Nothing ever starts out perfect. Perfection is something most of us claim to strive for but none of us will ever achieve it, because it doesn’t exist. We often let ourselves down by our own lofty expectations, however it doesn’t need to be this way. You might look at the page you’ve just written and feel frustrated, but what you’ve just written, my friend, is only the beginning. Here are seven handy ways to turn what you currently perceive as bad writing, into good writing.
1. Keep Going
As we just mentioned, everything starts out bad. The main way you can turn bad into good is to keep going. Keep writing, keep adjusting, keep tweaking, keep creating. Let it all out onto the page, you can fix it later. But just keep going. No book was ever written perfectly on the first draft. When you’re creating, it takes time to draw out the true form of your work via your creative energy. Lower your expectations and just write.
2. Ask For Feedback
And actually listen. If someone has taken their valuable time and invested it into reviewing your work just to give you feedback, be grateful and apply their suggestions. It’s often difficult to remove yourself from your work, especially while you’re creating it, so to have an outside perspective is incredibly helpful. It can assist you in trimming the fat, wording things a little better, or even completely rearranging things so the work just flows.
3. Analyze Your Work
Try and take a step back and look at what you’ve written, preferably with fresh eyes. If you can take a break and come back to it, or even sleep on it for a couple of days, it can help shed a lot of familiarity. This should help you approach your work with a new energy – it can often feel like you’re reading something another person wrote, which is the optimal position to be in. Logic over emotion is what you’re looking for at this stage.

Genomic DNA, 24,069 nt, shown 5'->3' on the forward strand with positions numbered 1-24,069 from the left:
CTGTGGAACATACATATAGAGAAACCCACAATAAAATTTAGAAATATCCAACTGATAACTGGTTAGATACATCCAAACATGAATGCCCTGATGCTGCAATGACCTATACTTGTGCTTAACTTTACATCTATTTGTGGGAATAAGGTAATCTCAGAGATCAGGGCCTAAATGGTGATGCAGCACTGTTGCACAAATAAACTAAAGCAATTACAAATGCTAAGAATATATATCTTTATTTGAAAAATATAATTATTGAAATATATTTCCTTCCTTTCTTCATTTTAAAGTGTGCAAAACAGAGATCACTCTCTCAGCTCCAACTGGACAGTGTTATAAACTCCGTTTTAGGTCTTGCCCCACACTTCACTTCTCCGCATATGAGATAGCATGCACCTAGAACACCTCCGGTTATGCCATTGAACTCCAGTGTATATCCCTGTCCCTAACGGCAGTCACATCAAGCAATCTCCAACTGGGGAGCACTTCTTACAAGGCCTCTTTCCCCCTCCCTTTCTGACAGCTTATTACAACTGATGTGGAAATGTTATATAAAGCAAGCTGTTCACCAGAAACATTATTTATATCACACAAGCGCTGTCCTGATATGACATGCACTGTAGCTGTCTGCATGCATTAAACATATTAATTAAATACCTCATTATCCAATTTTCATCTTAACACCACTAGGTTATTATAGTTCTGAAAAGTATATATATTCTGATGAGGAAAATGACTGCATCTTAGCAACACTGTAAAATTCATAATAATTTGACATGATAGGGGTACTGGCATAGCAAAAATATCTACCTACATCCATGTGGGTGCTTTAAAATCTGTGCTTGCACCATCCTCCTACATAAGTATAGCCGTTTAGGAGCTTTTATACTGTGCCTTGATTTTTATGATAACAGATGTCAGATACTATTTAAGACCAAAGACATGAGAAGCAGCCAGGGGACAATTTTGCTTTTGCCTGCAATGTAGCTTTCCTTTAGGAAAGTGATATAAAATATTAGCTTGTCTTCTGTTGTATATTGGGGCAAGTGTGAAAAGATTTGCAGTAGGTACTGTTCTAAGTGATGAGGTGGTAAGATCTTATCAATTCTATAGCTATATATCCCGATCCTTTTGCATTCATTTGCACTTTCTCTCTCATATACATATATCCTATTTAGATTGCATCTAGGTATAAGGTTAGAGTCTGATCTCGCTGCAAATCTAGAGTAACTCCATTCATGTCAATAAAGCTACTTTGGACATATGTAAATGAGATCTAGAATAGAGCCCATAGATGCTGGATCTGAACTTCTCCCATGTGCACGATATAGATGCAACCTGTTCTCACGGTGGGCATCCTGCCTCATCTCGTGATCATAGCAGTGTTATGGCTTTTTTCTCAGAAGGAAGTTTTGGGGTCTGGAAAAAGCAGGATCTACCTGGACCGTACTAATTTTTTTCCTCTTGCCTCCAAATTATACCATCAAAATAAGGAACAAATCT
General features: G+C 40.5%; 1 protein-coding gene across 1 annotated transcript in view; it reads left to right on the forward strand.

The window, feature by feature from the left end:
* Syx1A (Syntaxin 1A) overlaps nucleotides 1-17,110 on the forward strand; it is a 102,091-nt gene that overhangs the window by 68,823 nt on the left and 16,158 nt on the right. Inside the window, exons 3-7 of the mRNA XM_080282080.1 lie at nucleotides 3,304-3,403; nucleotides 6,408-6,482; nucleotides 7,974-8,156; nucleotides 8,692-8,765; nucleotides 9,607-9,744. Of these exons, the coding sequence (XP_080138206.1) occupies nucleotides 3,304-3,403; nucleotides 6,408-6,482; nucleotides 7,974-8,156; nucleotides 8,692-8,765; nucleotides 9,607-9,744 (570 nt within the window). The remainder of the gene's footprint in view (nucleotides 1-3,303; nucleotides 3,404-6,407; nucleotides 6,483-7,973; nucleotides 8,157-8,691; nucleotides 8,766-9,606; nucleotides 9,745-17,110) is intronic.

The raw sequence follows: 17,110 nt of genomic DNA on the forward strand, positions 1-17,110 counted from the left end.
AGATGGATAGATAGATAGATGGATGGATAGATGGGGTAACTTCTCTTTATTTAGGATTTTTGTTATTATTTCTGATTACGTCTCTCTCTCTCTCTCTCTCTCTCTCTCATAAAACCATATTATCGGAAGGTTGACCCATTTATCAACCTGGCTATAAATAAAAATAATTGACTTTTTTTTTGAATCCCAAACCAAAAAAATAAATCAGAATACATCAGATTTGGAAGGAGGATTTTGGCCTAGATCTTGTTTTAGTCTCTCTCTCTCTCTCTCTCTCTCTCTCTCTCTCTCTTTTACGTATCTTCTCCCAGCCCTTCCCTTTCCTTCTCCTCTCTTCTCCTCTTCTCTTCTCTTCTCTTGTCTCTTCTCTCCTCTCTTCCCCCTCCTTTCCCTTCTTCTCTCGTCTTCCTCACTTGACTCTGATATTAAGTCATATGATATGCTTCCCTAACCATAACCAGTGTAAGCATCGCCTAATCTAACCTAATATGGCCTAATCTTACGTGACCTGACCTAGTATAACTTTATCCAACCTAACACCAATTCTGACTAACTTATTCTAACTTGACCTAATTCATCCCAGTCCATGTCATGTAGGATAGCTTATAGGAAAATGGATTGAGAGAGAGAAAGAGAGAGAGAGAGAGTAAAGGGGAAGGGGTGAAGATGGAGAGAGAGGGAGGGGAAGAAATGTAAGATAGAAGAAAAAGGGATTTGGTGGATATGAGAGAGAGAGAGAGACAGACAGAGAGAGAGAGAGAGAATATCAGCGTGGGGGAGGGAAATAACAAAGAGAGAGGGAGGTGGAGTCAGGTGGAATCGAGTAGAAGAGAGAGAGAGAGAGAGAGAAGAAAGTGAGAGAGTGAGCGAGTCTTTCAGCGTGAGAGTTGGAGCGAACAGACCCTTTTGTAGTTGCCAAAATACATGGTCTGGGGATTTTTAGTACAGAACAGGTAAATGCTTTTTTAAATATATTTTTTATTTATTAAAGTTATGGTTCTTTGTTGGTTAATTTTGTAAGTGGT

4. Edit, Edit, Edit
This really should be #1. Editing is everything. It’s always better to just write until you can’t write any more, and then edit until you have a cohesive piece of work that flows as you intended. Any first draft will generally be pretty bad. Heck, even third and fourth drafts can still need a ton of work. But there’s almost nothing that can’t be saved or improved by some vigorous editing.
5. No Fear
Don’t be afraid. As creatives, we tend to get so emotionally invested in our work that we let it cloud our judgement. The beauty of creativity is there are no rules, so there’s nothing to be afraid of. You can’t fail; your only job is to create a piece of work that you’re satisfied with, and the only way to do that is to just keep going and to not think about what anyone else will say. Worry about that later – for now, just create.
The term “Real artists ship” originated from Steve Jobs, and essentially he’s saying don’t be a perfectionist, don’t procrastinate – just get your work out there. Nothing you create will be perfect anyway, so get it as close as it can be and let it flow out to the world. Don’t hesitate, don’t try and “fix this one last thing”; just let it go. You’ll know when it’s ready, you just have to fight the fear.
7. Be Different
Actually pay attention to these steps and follow them. All of them. Google other ways to improve your writing, and actually do it. Focus. Follow through. You can be the difference by just doing these things, as the vast, vast majority of writers don’t even come close. We all have our off days, we all get caught up in fear, we all feel like what we’re doing isn’t good enough. But you need to beat that because you ARE good enough. Now go out there and get ’em.